Alumna Vanessa Jammal designs Roy Lichtenstein: The Impossible Collection
Our graphic design student Samia Soubra interviewed Vanessa Jammal about her latest book design, a success that LAU department of art and design is happy to share.
- Tell us a bit about your journey from graduation (LAU) to Lichtenstein.
After graduation I had a lot on my mind. I was torn between advertising and branding. I knew several of my friends were all going in different directions and I had the grades and work experience to get into some great agencies. However, I think I wanted a change of pace and decided to hop on a plane to NYC and see the job market out there. I fixed my resume, my portfolio and started applying to over 100 jobs a day via Linkedin, Indeed and Glassdoor. I two weeks later got a call from Disney Publishing and set up an interview the very next day. I was fortunate enough to experience 3 wonderful months there before receiving an offer from Assouline Publishing - a Luxury publisher that had connections with the fashion & art industry all over the world. I worked on several high-end books for about a year before I was asked to design Roy Lichtenstein: The Impossible Collection. I worked alongside the Estate of Roy Lichtenstein to help design the publication and of course, I couldn’t have done it without the help and guidance of my wonderful colleagues.
- How did the design program at LAU push you towards the direction you are in right now?
The design program at LAU at the time seemed very intense. Teachers like Joumana Ibrahim and Joan Baz would give us projects that would mimic design briefs in the real world. If it weren’t for them I would not have had the work ethic and determination I do now. I am thankful every single day that they pushed us into creating things that I am proud of. People in New York were always so impressed by the breadth of design knowledge I had and I definitely think that gave me a leg-up in the job market.
- Tell us about the challenges but also about the best moments of designing this book.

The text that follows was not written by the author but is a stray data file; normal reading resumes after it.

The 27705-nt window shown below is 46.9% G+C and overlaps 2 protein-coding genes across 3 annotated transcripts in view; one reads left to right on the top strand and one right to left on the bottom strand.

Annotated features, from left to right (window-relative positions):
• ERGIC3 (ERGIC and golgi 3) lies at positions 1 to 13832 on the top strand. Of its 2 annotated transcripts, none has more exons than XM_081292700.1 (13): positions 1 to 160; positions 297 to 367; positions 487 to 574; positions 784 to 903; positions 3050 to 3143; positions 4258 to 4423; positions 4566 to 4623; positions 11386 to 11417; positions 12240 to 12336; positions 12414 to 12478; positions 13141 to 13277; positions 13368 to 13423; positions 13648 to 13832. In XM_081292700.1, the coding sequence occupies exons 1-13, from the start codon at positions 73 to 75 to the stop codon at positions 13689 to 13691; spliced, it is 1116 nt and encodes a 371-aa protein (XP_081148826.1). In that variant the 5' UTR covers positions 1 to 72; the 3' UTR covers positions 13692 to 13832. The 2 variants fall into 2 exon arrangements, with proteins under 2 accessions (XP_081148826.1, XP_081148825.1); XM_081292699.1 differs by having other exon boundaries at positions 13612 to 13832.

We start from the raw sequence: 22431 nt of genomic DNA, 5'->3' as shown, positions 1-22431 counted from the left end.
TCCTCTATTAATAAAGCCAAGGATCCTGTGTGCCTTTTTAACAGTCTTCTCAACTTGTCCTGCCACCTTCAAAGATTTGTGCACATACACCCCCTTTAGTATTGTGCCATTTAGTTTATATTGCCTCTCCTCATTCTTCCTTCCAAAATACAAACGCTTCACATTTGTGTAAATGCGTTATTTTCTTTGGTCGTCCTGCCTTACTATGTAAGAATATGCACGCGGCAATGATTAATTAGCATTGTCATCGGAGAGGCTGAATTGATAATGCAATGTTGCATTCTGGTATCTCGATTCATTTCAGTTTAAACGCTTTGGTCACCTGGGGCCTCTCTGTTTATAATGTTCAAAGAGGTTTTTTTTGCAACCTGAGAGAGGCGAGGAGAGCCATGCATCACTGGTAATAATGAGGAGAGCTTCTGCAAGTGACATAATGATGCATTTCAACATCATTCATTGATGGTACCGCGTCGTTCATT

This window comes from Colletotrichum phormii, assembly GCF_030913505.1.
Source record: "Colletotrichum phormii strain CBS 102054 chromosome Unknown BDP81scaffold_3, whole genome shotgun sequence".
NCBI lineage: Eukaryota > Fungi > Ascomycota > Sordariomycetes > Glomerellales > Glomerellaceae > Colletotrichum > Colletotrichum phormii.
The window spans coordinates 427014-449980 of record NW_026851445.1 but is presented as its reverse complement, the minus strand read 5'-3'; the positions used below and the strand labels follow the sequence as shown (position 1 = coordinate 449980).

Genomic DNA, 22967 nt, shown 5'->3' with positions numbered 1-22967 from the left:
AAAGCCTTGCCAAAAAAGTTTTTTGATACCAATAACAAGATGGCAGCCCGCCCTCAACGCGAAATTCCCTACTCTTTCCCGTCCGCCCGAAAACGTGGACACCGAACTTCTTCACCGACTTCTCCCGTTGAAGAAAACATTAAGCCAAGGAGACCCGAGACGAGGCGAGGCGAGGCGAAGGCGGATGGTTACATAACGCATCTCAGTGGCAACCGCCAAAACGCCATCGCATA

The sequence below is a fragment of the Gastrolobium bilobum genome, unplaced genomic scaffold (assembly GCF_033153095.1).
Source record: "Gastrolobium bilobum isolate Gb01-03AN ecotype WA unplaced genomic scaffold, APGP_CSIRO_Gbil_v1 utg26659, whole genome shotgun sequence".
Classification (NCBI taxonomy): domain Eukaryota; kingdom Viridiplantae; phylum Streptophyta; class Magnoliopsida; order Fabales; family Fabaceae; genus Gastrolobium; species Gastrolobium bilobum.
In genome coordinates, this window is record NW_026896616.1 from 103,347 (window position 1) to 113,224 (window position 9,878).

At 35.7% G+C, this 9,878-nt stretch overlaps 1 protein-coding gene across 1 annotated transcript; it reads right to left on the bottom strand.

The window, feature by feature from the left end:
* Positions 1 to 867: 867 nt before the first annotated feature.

The most challenging part about designing the book was the color matching. The estate and Assouline were determined to have this book be the first perfect color match to all of the artist’s original work. The best part of this project was when I got to visit the artist’s estate and apartment in New York City.. something straight out of a dream. They preserved some of the original walls and structure. Pictures of him and famous artists all pinned up..sculptures and artworks right before my eyes..surreal.
- What is after Lichtenstein?
I am fortunate enough to have been offered a Graphic Design position at 1stdibs, an online luxury marketplace. I am going to try and surround myself for the next few years with projects and jobs that help me learn more about the world of luxury design. My ultimate goal is to create something that will live on.. I have a lot of learning to do and a lot of things to see.
- A piece of advise for the current graphic design students.
The best piece of advice I have is, work. Take as many internships as you can, as many side-projects as you can as long as it doesn’t affect your performance at school. A friend needs help designing a logo? Try and do it. Even if it’s for free. I was exhausted during my time at university trying to design, work and have a social life but believe me, it pays off. Last but not least, document ALL OF YOUR WORK. I lost files for some of my projects and I am still devastated to this day.
Check out Vanessa’s portfolio.